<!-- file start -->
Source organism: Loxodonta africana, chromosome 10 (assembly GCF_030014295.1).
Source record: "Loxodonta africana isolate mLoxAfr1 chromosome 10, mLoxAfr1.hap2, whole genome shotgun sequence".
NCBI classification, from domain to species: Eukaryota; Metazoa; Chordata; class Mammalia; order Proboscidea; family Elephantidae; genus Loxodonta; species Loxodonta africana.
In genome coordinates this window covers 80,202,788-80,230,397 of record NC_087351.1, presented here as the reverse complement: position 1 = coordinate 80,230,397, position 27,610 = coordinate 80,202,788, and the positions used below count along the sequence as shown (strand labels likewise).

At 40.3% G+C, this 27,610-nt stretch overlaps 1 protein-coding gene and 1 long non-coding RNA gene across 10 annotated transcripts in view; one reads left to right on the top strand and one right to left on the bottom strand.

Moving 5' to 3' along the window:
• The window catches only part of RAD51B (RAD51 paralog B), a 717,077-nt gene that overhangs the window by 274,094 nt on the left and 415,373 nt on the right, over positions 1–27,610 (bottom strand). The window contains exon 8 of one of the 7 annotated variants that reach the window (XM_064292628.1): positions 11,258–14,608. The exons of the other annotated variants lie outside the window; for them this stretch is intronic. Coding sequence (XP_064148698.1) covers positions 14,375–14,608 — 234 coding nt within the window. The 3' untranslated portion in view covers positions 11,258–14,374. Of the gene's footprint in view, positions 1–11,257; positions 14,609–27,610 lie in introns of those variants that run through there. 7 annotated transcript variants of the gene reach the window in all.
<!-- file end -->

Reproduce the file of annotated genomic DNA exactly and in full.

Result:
Source organism: Loxodonta africana, chromosome 10 (assembly GCF_030014295.1).
Source record: "Loxodonta africana isolate mLoxAfr1 chromosome 10, mLoxAfr1.hap2, whole genome shotgun sequence".
NCBI classification, from domain to species: Eukaryota; Metazoa; Chordata; class Mammalia; order Proboscidea; family Elephantidae; genus Loxodonta; species Loxodonta africana.
In genome coordinates this window covers 80,202,788-80,230,397 of record NC_087351.1, presented here as the reverse complement: position 1 = coordinate 80,230,397, position 27,610 = coordinate 80,202,788, and the positions used below count along the sequence as shown (strand labels likewise).

At 40.3% G+C, this 27,610-nt stretch overlaps 1 protein-coding gene and 1 long non-coding RNA gene across 10 annotated transcripts in view; one reads left to right on the top strand and one right to left on the bottom strand.

Moving 5' to 3' along the window:
• The window catches only part of RAD51B (RAD51 paralog B), a 717,077-nt gene that overhangs the window by 274,094 nt on the left and 415,373 nt on the right, over positions 1–27,610 (bottom strand). The window contains exon 8 of one of the 7 annotated variants that reach the window (XM_064292628.1): positions 11,258–14,608. The exons of the other annotated variants lie outside the window; for them this stretch is intronic. Coding sequence (XP_064148698.1) covers positions 14,375–14,608 — 234 coding nt within the window. The 3' untranslated portion in view covers positions 11,258–14,374. Of the gene's footprint in view, positions 1–11,257; positions 14,609–27,610 lie in introns of those variants that run through there. 7 annotated transcript variants of the gene reach the window in all.